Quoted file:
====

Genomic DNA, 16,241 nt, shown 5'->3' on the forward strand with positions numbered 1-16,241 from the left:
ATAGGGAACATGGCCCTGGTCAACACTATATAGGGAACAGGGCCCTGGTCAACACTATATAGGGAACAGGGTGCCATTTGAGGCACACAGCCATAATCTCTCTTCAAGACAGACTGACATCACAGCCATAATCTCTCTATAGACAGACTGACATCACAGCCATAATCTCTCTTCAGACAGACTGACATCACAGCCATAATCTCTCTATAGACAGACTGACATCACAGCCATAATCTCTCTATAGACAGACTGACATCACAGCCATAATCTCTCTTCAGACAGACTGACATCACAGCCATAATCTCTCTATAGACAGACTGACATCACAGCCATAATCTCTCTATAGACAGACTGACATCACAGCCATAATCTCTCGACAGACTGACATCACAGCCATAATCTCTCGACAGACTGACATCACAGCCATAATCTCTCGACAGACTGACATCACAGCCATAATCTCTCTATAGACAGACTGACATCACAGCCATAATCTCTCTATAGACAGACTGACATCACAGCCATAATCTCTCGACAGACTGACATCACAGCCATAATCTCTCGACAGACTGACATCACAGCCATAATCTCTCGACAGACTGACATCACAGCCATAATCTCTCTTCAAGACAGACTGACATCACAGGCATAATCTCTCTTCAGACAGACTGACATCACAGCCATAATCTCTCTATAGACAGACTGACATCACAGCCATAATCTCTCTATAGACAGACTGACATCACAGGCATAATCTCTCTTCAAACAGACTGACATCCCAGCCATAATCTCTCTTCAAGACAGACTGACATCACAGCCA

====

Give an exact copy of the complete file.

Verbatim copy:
Genomic DNA, 16,241 nt, shown 5'->3' on the forward strand with positions numbered 1-16,241 from the left:
ATAGGGAACATGGCCCTGGTCAACACTATATAGGGAACAGGGCCCTGGTCAACACTATATAGGGAACAGGGTGCCATTTGAGGCACACAGCCATAATCTCTCTTCAAGACAGACTGACATCACAGCCATAATCTCTCTATAGACAGACTGACATCACAGCCATAATCTCTCTTCAGACAGACTGACATCACAGCCATAATCTCTCTATAGACAGACTGACATCACAGCCATAATCTCTCTATAGACAGACTGACATCACAGCCATAATCTCTCTTCAGACAGACTGACATCACAGCCATAATCTCTCTATAGACAGACTGACATCACAGCCATAATCTCTCTATAGACAGACTGACATCACAGCCATAATCTCTCGACAGACTGACATCACAGCCATAATCTCTCGACAGACTGACATCACAGCCATAATCTCTCGACAGACTGACATCACAGCCATAATCTCTCTATAGACAGACTGACATCACAGCCATAATCTCTCTATAGACAGACTGACATCACAGCCATAATCTCTCGACAGACTGACATCACAGCCATAATCTCTCGACAGACTGACATCACAGCCATAATCTCTCGACAGACTGACATCACAGCCATAATCTCTCTTCAAGACAGACTGACATCACAGGCATAATCTCTCTTCAGACAGACTGACATCACAGCCATAATCTCTCTATAGACAGACTGACATCACAGCCATAATCTCTCTATAGACAGACTGACATCACAGGCATAATCTCTCTTCAAACAGACTGACATCCCAGCCATAATCTCTCTTCAAGACAGACTGACATCACAGCCA